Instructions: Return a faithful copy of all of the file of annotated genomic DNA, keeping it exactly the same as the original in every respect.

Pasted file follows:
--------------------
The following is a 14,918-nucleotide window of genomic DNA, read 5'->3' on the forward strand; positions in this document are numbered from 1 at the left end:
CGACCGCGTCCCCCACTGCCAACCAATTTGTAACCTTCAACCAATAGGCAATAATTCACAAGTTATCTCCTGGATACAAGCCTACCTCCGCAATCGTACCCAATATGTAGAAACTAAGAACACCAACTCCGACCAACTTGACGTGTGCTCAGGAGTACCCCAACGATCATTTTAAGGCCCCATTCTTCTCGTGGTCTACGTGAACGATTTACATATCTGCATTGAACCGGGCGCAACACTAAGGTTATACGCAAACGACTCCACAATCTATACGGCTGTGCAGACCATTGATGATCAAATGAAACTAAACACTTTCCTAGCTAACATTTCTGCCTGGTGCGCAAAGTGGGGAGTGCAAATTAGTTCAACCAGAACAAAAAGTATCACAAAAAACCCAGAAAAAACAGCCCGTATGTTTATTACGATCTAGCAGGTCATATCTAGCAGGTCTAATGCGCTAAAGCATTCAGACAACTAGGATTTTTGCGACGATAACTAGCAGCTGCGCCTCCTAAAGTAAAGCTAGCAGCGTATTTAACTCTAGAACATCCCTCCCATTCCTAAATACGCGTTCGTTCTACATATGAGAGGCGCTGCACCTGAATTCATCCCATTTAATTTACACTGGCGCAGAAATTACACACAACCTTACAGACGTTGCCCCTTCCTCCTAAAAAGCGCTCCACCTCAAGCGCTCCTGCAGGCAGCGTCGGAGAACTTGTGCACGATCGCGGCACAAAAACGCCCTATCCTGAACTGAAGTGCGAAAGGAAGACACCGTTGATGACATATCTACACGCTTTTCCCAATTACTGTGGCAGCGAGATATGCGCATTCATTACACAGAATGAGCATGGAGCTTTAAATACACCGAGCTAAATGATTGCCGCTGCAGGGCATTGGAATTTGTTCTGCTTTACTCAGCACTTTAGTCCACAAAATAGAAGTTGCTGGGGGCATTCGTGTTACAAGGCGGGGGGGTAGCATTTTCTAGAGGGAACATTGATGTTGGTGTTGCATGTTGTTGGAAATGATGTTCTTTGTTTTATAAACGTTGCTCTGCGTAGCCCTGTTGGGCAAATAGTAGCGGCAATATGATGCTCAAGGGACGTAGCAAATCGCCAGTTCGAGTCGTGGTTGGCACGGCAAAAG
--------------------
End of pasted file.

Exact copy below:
The following is a 14,918-nucleotide window of genomic DNA, read 5'->3' on the forward strand; positions in this document are numbered from 1 at the left end:
CGACCGCGTCCCCCACTGCCAACCAATTTGTAACCTTCAACCAATAGGCAATAATTCACAAGTTATCTCCTGGATACAAGCCTACCTCCGCAATCGTACCCAATATGTAGAAACTAAGAACACCAACTCCGACCAACTTGACGTGTGCTCAGGAGTACCCCAACGATCATTTTAAGGCCCCATTCTTCTCGTGGTCTACGTGAACGATTTACATATCTGCATTGAACCGGGCGCAACACTAAGGTTATACGCAAACGACTCCACAATCTATACGGCTGTGCAGACCATTGATGATCAAATGAAACTAAACACTTTCCTAGCTAACATTTCTGCCTGGTGCGCAAAGTGGGGAGTGCAAATTAGTTCAACCAGAACAAAAAGTATCACAAAAAACCCAGAAAAAACAGCCCGTATGTTTATTACGATCTAGCAGGTCATATCTAGCAGGTCTAATGCGCTAAAGCATTCAGACAACTAGGATTTTTGCGACGATAACTAGCAGCTGCGCCTCCTAAAGTAAAGCTAGCAGCGTATTTAACTCTAGAACATCCCTCCCATTCCTAAATACGCGTTCGTTCTACATATGAGAGGCGCTGCACCTGAATTCATCCCATTTAATTTACACTGGCGCAGAAATTACACACAACCTTACAGACGTTGCCCCTTCCTCCTAAAAAGCGCTCCACCTCAAGCGCTCCTGCAGGCAGCGTCGGAGAACTTGTGCACGATCGCGGCACAAAAACGCCCTATCCTGAACTGAAGTGCGAAAGGAAGACACCGTTGATGACATATCTACACGCTTTTCCCAATTACTGTGGCAGCGAGATATGCGCATTCATTACACAGAATGAGCATGGAGCTTTAAATACACCGAGCTAAATGATTGCCGCTGCAGGGCATTGGAATTTGTTCTGCTTTACTCAGCACTTTAGTCCACAAAATAGAAGTTGCTGGGGGCATTCGTGTTACAAGGCGGGGGGGTAGCATTTTCTAGAGGGAACATTGATGTTGGTGTTGCATGTTGTTGGAAATGATGTTCTTTGTTTTATAAACGTTGCTCTGCGTAGCCCTGTTGGGCAAATAGTAGCGGCAATATGATGCTCAAGGGACGTAGCAAATCGCCAGTTCGAGTCGTGGTTGGCACGGCAAAAG